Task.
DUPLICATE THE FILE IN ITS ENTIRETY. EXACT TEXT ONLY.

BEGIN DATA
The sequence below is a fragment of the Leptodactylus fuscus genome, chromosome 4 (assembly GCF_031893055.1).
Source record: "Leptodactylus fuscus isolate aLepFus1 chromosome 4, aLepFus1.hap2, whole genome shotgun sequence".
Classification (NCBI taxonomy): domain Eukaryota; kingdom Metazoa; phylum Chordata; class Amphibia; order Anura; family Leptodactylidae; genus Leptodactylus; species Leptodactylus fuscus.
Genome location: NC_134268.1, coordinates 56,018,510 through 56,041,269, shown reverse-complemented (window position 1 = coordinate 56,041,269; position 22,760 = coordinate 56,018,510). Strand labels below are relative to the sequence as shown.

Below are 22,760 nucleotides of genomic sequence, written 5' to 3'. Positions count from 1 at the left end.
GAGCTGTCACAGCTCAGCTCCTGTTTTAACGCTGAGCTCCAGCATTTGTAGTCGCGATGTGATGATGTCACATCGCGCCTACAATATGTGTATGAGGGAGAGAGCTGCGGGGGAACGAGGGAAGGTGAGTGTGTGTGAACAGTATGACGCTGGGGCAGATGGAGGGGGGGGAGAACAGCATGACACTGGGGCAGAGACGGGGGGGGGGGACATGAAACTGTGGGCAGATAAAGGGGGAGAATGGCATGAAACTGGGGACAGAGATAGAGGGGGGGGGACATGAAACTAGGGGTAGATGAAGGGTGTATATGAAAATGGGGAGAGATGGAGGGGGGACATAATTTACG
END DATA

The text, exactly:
The sequence below is a fragment of the Leptodactylus fuscus genome, chromosome 4 (assembly GCF_031893055.1).
Source record: "Leptodactylus fuscus isolate aLepFus1 chromosome 4, aLepFus1.hap2, whole genome shotgun sequence".
Classification (NCBI taxonomy): domain Eukaryota; kingdom Metazoa; phylum Chordata; class Amphibia; order Anura; family Leptodactylidae; genus Leptodactylus; species Leptodactylus fuscus.
Genome location: NC_134268.1, coordinates 56,018,510 through 56,041,269, shown reverse-complemented (window position 1 = coordinate 56,041,269; position 22,760 = coordinate 56,018,510). Strand labels below are relative to the sequence as shown.

Below are 22,760 nucleotides of genomic sequence, written 5' to 3'. Positions count from 1 at the left end.
GAGCTGTCACAGCTCAGCTCCTGTTTTAACGCTGAGCTCCAGCATTTGTAGTCGCGATGTGATGATGTCACATCGCGCCTACAATATGTGTATGAGGGAGAGAGCTGCGGGGGAACGAGGGAAGGTGAGTGTGTGTGAACAGTATGACGCTGGGGCAGATGGAGGGGGGGGAGAACAGCATGACACTGGGGCAGAGACGGGGGGGGGGGACATGAAACTGTGGGCAGATAAAGGGGGAGAATGGCATGAAACTGGGGACAGAGATAGAGGGGGGGGGACATGAAACTAGGGGTAGATGAAGGGTGTATATGAAAATGGGGAGAGATGGAGGGGGGACATAATTTACG